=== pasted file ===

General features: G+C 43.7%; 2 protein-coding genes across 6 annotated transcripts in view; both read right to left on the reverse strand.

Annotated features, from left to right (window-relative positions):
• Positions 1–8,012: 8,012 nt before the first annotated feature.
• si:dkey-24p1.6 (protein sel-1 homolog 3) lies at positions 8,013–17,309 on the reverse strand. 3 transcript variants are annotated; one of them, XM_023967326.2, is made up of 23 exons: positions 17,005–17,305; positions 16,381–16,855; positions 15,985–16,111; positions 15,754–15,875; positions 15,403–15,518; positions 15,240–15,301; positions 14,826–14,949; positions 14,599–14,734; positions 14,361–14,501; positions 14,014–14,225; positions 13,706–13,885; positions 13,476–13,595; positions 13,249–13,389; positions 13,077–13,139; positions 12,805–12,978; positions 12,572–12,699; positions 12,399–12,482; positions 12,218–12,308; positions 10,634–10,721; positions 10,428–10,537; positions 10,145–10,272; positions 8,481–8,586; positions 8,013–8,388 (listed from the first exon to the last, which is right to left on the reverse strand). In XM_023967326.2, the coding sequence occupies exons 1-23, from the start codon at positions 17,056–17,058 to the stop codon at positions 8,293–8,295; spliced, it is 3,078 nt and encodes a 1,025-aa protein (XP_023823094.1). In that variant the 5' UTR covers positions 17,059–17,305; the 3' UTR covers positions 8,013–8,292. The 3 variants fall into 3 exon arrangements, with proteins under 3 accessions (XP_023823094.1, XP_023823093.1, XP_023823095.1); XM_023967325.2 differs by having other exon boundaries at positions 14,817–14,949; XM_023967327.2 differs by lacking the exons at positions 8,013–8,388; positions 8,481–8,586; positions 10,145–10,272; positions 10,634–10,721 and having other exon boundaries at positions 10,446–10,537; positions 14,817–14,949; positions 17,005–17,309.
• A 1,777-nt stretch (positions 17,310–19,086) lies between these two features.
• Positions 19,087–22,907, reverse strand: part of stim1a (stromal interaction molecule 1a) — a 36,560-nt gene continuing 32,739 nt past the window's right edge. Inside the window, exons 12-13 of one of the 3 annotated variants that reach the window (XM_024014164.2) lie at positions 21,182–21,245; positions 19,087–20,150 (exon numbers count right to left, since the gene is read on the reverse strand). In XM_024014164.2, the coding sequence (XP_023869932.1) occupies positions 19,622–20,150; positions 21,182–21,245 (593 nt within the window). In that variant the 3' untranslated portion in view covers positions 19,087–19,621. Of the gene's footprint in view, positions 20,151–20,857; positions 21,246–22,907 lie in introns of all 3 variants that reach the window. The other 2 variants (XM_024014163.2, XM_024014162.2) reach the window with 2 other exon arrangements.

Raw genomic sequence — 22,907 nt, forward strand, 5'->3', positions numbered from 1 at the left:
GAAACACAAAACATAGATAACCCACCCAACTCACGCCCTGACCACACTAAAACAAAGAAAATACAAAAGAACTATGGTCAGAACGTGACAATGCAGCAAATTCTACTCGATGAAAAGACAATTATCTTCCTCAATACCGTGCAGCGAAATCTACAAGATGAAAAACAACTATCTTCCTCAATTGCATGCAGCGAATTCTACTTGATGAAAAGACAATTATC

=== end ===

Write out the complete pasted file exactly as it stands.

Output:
General features: G+C 43.7%; 2 protein-coding genes across 6 annotated transcripts in view; both read right to left on the reverse strand.

Annotated features, from left to right (window-relative positions):
• Positions 1–8,012: 8,012 nt before the first annotated feature.
• si:dkey-24p1.6 (protein sel-1 homolog 3) lies at positions 8,013–17,309 on the reverse strand. 3 transcript variants are annotated; one of them, XM_023967326.2, is made up of 23 exons: positions 17,005–17,305; positions 16,381–16,855; positions 15,985–16,111; positions 15,754–15,875; positions 15,403–15,518; positions 15,240–15,301; positions 14,826–14,949; positions 14,599–14,734; positions 14,361–14,501; positions 14,014–14,225; positions 13,706–13,885; positions 13,476–13,595; positions 13,249–13,389; positions 13,077–13,139; positions 12,805–12,978; positions 12,572–12,699; positions 12,399–12,482; positions 12,218–12,308; positions 10,634–10,721; positions 10,428–10,537; positions 10,145–10,272; positions 8,481–8,586; positions 8,013–8,388 (listed from the first exon to the last, which is right to left on the reverse strand). In XM_023967326.2, the coding sequence occupies exons 1-23, from the start codon at positions 17,056–17,058 to the stop codon at positions 8,293–8,295; spliced, it is 3,078 nt and encodes a 1,025-aa protein (XP_023823094.1). In that variant the 5' UTR covers positions 17,059–17,305; the 3' UTR covers positions 8,013–8,292. The 3 variants fall into 3 exon arrangements, with proteins under 3 accessions (XP_023823094.1, XP_023823093.1, XP_023823095.1); XM_023967325.2 differs by having other exon boundaries at positions 14,817–14,949; XM_023967327.2 differs by lacking the exons at positions 8,013–8,388; positions 8,481–8,586; positions 10,145–10,272; positions 10,634–10,721 and having other exon boundaries at positions 10,446–10,537; positions 14,817–14,949; positions 17,005–17,309.
• A 1,777-nt stretch (positions 17,310–19,086) lies between these two features.
• Positions 19,087–22,907, reverse strand: part of stim1a (stromal interaction molecule 1a) — a 36,560-nt gene continuing 32,739 nt past the window's right edge. Inside the window, exons 12-13 of one of the 3 annotated variants that reach the window (XM_024014164.2) lie at positions 21,182–21,245; positions 19,087–20,150 (exon numbers count right to left, since the gene is read on the reverse strand). In XM_024014164.2, the coding sequence (XP_023869932.1) occupies positions 19,622–20,150; positions 21,182–21,245 (593 nt within the window). In that variant the 3' untranslated portion in view covers positions 19,087–19,621. Of the gene's footprint in view, positions 20,151–20,857; positions 21,246–22,907 lie in introns of all 3 variants that reach the window. The other 2 variants (XM_024014163.2, XM_024014162.2) reach the window with 2 other exon arrangements.

Raw genomic sequence — 22,907 nt, forward strand, 5'->3', positions numbered from 1 at the left:
GAAACACAAAACATAGATAACCCACCCAACTCACGCCCTGACCACACTAAAACAAAGAAAATACAAAAGAACTATGGTCAGAACGTGACAATGCAGCAAATTCTACTCGATGAAAAGACAATTATCTTCCTCAATACCGTGCAGCGAAATCTACAAGATGAAAAACAACTATCTTCCTCAATTGCATGCAGCGAATTCTACTTGATGAAAAGACAATTATC